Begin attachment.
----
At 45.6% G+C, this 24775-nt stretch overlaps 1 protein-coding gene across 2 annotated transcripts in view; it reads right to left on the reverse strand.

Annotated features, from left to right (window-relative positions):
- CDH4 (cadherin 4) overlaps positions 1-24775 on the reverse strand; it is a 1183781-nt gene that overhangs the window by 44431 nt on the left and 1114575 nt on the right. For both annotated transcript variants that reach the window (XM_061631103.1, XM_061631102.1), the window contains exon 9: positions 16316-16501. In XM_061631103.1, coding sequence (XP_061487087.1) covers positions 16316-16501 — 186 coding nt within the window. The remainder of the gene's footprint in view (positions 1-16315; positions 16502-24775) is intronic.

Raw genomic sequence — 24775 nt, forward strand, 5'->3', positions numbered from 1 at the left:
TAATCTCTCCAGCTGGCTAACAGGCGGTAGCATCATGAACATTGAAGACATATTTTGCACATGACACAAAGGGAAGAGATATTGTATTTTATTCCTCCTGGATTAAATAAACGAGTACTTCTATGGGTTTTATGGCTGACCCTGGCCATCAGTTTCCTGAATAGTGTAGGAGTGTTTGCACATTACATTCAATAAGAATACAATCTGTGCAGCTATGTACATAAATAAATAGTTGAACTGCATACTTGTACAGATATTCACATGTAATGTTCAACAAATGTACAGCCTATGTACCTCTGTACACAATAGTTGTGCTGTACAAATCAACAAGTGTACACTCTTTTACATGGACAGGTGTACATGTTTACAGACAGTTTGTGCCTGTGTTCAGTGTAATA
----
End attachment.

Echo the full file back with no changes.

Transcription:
At 45.6% G+C, this 24775-nt stretch overlaps 1 protein-coding gene across 2 annotated transcripts in view; it reads right to left on the reverse strand.

Annotated features, from left to right (window-relative positions):
- CDH4 (cadherin 4) overlaps positions 1-24775 on the reverse strand; it is a 1183781-nt gene that overhangs the window by 44431 nt on the left and 1114575 nt on the right. For both annotated transcript variants that reach the window (XM_061631103.1, XM_061631102.1), the window contains exon 9: positions 16316-16501. In XM_061631103.1, coding sequence (XP_061487087.1) covers positions 16316-16501 — 186 coding nt within the window. The remainder of the gene's footprint in view (positions 1-16315; positions 16502-24775) is intronic.

Raw genomic sequence — 24775 nt, forward strand, 5'->3', positions numbered from 1 at the left:
TAATCTCTCCAGCTGGCTAACAGGCGGTAGCATCATGAACATTGAAGACATATTTTGCACATGACACAAAGGGAAGAGATATTGTATTTTATTCCTCCTGGATTAAATAAACGAGTACTTCTATGGGTTTTATGGCTGACCCTGGCCATCAGTTTCCTGAATAGTGTAGGAGTGTTTGCACATTACATTCAATAAGAATACAATCTGTGCAGCTATGTACATAAATAAATAGTTGAACTGCATACTTGTACAGATATTCACATGTAATGTTCAACAAATGTACAGCCTATGTACCTCTGTACACAATAGTTGTGCTGTACAAATCAACAAGTGTACACTCTTTTACATGGACAGGTGTACATGTTTACAGACAGTTTGTGCCTGTGTTCAGTGTAATA